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Researchers from the United Kingdom have uncovered an unexpected characteristic of graphene by demonstrating a method that uses graphene as a building block to create new three-dimensional (3D) crystal structures which are not confined by what nature can produce.
Set out in the journal Nature Materials, their method involves sandwiching individual graphene sheets between insulating layers in order to produce electrical devices with unique new properties.
The hope is that this new method will open up a whole new dimension of physics research.
Graphene is a 2D material consisting of a single layer of carbon atoms arranged in a honeycomb or chicken wire structure. It is the thinnest material in the world and yet is also one of the strongest. It conducts electricity as efficiently as copper and outperforms all other materials as a conductor of heat.
The scientists proved that a new side-view imaging technique can be used to visualise the individual atomic layers of graphene within the devices they have built. They found that the structures were almost perfect even when more than 10 different layers were used to build the stack.
This development further proves graphene's suitability as a major component in the next generation of computer chips.
The researchers' side-view imaging approach works by first extracting a thin slice from the centre of the device. The team likens this to cutting through a rock to reveal the geological layers or slicing into a chocolate cake to reveal the individual layers of icing.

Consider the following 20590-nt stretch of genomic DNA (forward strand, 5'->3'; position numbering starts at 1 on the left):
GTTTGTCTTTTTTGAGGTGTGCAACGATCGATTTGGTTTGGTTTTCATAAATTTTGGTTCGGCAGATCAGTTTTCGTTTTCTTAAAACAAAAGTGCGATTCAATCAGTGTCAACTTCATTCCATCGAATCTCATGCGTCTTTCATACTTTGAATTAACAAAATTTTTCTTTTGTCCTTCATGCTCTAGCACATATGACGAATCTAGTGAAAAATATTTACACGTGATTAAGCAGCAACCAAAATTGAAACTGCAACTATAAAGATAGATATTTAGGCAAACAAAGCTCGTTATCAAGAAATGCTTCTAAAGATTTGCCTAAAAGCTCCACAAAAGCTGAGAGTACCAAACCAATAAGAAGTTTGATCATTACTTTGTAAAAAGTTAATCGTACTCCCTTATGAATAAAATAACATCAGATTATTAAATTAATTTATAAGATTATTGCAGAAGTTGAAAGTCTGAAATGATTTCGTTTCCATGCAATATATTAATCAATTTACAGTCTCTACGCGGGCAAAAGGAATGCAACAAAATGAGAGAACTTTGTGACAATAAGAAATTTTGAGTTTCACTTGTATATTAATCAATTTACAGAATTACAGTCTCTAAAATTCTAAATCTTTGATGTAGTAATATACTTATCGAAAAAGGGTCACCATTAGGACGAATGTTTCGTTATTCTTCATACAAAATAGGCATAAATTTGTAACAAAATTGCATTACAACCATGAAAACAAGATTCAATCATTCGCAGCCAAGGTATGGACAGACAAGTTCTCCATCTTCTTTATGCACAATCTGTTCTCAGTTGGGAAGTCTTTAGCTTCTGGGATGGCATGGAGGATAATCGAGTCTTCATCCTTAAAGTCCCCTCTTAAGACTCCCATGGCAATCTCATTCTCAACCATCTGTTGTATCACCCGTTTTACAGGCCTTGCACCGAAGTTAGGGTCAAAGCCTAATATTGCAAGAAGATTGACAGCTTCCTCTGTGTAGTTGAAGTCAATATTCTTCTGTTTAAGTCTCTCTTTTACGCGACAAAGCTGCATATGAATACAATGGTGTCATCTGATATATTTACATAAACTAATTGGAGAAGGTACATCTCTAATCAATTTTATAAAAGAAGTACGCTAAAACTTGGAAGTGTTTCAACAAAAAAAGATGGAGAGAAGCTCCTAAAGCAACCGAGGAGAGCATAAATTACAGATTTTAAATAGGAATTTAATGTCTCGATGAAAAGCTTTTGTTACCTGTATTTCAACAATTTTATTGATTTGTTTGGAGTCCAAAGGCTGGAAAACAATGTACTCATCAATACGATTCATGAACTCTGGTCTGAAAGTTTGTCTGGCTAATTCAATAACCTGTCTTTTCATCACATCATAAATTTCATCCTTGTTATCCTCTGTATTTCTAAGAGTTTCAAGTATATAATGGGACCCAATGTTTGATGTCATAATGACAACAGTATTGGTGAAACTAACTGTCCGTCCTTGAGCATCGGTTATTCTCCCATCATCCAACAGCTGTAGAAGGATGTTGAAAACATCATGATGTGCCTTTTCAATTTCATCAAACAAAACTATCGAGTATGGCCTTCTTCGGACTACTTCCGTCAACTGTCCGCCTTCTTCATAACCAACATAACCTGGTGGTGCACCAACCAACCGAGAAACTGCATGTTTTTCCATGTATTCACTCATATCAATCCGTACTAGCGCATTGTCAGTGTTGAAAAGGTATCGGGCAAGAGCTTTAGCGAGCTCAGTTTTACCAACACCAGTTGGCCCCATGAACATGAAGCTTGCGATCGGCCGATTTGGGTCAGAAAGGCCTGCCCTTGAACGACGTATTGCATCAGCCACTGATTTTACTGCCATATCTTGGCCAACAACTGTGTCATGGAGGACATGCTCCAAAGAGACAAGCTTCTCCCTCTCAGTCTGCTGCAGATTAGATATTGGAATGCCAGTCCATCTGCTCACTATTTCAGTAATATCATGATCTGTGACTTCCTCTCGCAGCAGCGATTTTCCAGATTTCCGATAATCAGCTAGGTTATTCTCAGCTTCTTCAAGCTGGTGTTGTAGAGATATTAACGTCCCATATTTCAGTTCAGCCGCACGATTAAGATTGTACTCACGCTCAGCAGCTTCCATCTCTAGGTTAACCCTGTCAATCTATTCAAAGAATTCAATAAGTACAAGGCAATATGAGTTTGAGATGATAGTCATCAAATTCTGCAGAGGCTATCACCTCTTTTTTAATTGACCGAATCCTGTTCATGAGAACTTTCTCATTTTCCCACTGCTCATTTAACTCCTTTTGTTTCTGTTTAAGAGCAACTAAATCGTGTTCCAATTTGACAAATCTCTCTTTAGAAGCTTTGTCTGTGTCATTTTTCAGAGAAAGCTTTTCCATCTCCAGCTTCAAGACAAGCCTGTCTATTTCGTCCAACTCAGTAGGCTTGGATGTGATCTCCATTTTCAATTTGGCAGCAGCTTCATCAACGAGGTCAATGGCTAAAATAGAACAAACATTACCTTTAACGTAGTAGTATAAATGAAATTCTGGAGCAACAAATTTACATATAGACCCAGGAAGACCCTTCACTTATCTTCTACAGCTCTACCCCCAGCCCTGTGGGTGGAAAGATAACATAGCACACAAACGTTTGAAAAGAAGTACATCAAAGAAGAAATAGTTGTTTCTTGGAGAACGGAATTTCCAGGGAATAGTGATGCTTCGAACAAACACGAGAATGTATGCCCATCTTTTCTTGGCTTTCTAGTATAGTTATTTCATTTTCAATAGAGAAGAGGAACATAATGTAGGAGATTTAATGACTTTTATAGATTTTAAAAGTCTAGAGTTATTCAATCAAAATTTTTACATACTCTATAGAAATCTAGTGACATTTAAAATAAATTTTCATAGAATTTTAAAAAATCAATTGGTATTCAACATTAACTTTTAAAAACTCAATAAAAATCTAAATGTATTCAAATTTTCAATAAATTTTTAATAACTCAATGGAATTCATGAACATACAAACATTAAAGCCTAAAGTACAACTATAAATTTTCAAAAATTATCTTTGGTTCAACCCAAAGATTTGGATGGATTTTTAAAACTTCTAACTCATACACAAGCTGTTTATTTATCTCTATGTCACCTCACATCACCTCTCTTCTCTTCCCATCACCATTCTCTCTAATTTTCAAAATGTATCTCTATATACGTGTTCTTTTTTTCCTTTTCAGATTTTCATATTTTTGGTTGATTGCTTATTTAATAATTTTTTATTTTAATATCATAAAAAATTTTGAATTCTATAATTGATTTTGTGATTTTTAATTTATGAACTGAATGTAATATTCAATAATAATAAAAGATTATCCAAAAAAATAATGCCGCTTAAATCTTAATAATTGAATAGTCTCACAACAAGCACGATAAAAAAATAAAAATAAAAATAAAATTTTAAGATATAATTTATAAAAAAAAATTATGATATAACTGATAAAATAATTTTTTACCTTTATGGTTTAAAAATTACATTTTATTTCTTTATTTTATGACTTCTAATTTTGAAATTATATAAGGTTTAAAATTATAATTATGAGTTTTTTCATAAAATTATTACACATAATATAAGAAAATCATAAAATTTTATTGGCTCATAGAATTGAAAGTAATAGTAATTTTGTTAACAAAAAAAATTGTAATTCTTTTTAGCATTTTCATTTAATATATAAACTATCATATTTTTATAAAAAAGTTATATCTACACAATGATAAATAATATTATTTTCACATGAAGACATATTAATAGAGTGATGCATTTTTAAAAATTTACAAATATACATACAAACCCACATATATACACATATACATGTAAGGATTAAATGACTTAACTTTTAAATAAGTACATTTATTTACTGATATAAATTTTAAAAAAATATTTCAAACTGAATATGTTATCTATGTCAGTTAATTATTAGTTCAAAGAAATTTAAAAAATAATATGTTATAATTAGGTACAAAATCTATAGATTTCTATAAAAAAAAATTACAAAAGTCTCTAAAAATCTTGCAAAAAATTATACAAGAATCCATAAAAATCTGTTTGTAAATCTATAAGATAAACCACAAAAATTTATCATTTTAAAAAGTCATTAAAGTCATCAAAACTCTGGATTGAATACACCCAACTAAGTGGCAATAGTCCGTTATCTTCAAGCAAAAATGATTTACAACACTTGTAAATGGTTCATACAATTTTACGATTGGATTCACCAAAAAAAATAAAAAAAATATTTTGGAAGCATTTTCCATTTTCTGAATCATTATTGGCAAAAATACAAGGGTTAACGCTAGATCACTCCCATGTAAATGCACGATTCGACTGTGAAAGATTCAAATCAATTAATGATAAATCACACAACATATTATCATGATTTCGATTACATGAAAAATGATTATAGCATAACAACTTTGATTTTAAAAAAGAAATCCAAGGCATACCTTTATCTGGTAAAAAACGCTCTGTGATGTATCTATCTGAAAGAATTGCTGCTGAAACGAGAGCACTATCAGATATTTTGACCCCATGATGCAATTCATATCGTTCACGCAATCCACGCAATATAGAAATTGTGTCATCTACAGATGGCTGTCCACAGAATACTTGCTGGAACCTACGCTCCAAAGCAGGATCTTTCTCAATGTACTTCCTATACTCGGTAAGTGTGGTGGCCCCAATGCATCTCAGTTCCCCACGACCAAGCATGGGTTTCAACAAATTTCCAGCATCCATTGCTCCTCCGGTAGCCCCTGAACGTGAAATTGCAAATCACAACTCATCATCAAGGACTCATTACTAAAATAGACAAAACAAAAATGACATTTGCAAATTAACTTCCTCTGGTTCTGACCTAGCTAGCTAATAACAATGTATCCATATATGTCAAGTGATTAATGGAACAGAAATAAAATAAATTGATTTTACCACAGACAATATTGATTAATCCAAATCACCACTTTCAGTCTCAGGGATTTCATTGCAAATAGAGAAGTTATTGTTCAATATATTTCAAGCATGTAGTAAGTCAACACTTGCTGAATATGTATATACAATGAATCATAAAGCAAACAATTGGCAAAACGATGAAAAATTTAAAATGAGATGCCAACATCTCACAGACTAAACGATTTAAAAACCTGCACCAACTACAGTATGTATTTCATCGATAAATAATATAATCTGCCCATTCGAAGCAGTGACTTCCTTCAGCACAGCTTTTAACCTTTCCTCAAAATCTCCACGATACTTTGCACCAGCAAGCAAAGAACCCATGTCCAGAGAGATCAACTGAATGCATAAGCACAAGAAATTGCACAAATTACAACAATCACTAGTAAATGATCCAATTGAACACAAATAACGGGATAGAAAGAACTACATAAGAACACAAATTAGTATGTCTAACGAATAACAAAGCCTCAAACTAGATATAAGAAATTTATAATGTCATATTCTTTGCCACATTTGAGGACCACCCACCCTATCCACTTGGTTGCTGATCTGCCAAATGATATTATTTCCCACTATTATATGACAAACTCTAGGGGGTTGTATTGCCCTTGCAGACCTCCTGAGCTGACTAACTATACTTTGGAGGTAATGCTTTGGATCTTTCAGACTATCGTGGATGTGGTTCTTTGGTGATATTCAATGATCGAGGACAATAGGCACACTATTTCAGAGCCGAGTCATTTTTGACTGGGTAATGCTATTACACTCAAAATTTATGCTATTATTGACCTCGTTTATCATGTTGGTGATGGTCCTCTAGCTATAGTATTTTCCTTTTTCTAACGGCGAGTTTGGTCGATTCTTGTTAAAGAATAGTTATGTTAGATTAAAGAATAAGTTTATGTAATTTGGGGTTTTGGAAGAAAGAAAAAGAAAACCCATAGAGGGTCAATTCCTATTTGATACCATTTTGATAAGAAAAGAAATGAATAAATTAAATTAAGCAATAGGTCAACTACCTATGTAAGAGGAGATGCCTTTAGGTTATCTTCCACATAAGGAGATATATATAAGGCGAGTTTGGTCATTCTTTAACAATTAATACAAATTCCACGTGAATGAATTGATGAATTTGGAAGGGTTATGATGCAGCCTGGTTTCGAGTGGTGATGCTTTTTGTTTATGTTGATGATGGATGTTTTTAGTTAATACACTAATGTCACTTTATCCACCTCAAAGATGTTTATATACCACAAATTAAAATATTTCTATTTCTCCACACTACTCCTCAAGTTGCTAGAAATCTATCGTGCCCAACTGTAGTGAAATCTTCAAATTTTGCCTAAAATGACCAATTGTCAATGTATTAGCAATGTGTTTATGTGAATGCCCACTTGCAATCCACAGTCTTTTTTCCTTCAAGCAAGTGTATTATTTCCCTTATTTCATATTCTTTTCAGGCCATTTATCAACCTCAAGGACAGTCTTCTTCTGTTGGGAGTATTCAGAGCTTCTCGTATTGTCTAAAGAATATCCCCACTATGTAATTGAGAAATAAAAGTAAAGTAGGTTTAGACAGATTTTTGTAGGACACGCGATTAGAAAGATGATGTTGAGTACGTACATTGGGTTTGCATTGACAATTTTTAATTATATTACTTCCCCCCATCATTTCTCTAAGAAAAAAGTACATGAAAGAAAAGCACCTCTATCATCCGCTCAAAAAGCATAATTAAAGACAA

The scientists used a beam of ions to cut into the surface of the graphene and dig a trench on either side of the section they wanted to isolate. They then removed a thin slice of the device.
Lead study author Dr Sarah Haigh, from the University of Manchester, comments: 'Our slices are only around 100 atoms thick and this allows us to visualise the individual atomic layers of graphene in projection.
'We have found that the observed roughness of the graphene is correlated with their conductivity. Of course we have to make all our electrical measurements before cutting into the device. We were also able to observe that the layers were perfectly clean and that any debris left over from production segregated into isolated pockets and so did not affect device performance. We plan to use this new side view imaging approach to improve the performance of our graphene devices.'
Two of the study researchers, Andre Geim and Konstantin Novoselov, both from the University of Manchester, were awarded the Nobel Prize in Physics in 2010 for their 'groundbreaking experiments regarding the two-dimensional material graphene'.
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